Richie Hawtin is spreading techno like it’s gospel — and in the hazy darkness of the 3am dancefloor, it very well may be. With the fervor of a techno missionary, Hawtin recently embarked on his second CNTRL tour to educate the youth on the sounds of underground electronic music.
Throughout the month of April, Hawtin and his CNTRL crew hosted panels, workshops, and nighttime performances at eight different colleges across North America. The tour culminated in Los Angeles with daytime events at UCLA and a seven-hour show at the Hollywood Palladium featuring the likes of Chris Liebing, Victor Calderone, Ean Golden, Lee K, and of course, Richie himself.
“The CNTRL tour was one of the most exhilarating and inspiring projects I’ve done in recent years,” Hawtin said. “Having the opportunity to teach and learn and view the Electronic Music scene through the eyes of the next generation enables us all (my peers and I) to remember those early inspiring days of our own careers and understand from a new perspective how the scene is interpreted by today’s youth.”
The CNTRL daytime events consisted of a Point Blank Masterclass with Hawtin, as well as a two-hour artist panel with Grimes, Chris Liebing, Victor Calderone, and Ean Golden. More than anything, the afternoon stressed the importance of surrounding one’s self with like-minded individuals. Hawtin, of course, had John Acquaviva by his side, not to mention fellow 2nd wavers like Carl Craig and Jeff Mills. Today, it’s about finding your own collaborators, who — as Hawtin and crew stressed — are more often than not right beside you already.
As techno legend Chris Liebing mentioned on the panel, Richie Hawtin could easily be sitting on some island anywhere, totally disengaged with the cultivation of the scene in America, but instead he’s organizing ambitious tours like CNTRL to inspire the next generation of electronic musicians.
Hawtin said of the endeavor:
“By holding our day time lectures and master classes on campuses we hope to open up new possible career choices for the students beyond just becoming performing artists. For the Electronic Music scene to continue developing we need inspired young people to help with all parts of the industry, from managers, to producers, agents, engineers and so forth. At a very basic level, we hope to inspire as many students and fans to take a step closer to the world of electronic music and find their own way to participate on any level that they feel comfortable.”
Ean Golden, who has played a pivotal role in shaping the CNTRL tour over its last two iterations, echoed the importance of engaging with the college audience: “I think when you’re 18, 19, 20, you’re at a very vulnerable place in your life where things like this could have a big impact, and I think Rich wants to make a big impact on people, and maybe inspire them to be more individualistic and find their own path in music.”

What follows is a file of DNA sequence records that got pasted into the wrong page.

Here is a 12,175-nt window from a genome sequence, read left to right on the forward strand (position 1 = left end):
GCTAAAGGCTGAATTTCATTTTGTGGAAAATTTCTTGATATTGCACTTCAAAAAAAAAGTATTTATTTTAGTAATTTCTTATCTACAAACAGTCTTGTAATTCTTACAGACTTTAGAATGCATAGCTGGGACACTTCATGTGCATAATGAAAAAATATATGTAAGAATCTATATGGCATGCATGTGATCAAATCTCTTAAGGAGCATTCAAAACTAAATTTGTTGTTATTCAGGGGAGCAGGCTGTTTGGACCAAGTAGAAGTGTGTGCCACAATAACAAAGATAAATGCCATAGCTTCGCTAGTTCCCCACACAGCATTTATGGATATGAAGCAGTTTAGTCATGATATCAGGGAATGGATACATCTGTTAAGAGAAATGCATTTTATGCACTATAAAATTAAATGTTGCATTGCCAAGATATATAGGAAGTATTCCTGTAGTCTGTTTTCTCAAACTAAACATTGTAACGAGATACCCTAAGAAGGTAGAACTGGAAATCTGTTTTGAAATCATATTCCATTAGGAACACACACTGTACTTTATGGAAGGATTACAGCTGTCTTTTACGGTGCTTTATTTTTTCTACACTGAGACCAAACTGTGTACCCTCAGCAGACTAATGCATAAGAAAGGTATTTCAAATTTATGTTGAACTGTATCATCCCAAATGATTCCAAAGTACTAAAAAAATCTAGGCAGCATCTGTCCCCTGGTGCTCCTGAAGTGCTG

In this day and age, there’s hardly a better spokesperson for the scene than Hawtin. As one of the most influential figures in Detroit’s second wave of techno, Richie holds something of a legendary status in today’s electronic music landscape. Beyond his legacy, he’s one of the more optimistic minds of the underground, and his enthusiasm for the creative lifestyle is simply infectious.
To listen to Richie speak is to absorb the wisdom of a fiery visionary. To watch Richie perform is to witness the kindling of that fire.
It’s 1am when Hawtin takes the decks at the Hollywood Palladium. The lights are low, and the crowd is sizable, yet there’s something different. There’s hardly any cell phones in the air. Rather, heads are down, feet are moving back and forth, and the focus is on the music.
The transition from the previous set — Victor Calderone — is nearly inconspicuous. There’s no showy display on the mic — hardly even a visual cue to signal the change. Rather, one slowly begins to hear Richie introduce himself into the mix. After Calderone’s pummeling display of ravey, Drumcode-style techno, Richie opts for a more cerebral direction. For the next hour and a half, Hawtin puts on a technological showcase. With both Ableton and Traktor running concurrently and new MIDI controllers like Native Instruments’ D2 on hand, Hawtin layers tracks seamlessly while constructing percussive rhythms on the spot by way of his Push controller. It’s an engrossing spectacle, and at the pace he’s mixing, his time slot feels closer to 3 hours.
At 2:30am, the room is alive and perfectly warmed up for Chris Liebing. The German techno connoisseur is a regular at festivals like Awakenings and Time Warp, and his status is not lost on the savvy CNTRL audience. Throughout his set, Liebing presents some of the heaviest selections of the night. At one point, the subbass is so powerful I can feel it in my throat. As the hour pushes towards 4am, the crowd has thinned, but those in attendance are witnessing a rare bit of melodic techno from the CLR legend.
By the time the night wraps up, Liebing feels like he’s just getting started. But with 7 hours of techno at a venue as large (and historic) as the Hollywood Palladium, Hawtin and crew have left an indelible mark on the Los Angeles electronic music community for years to come.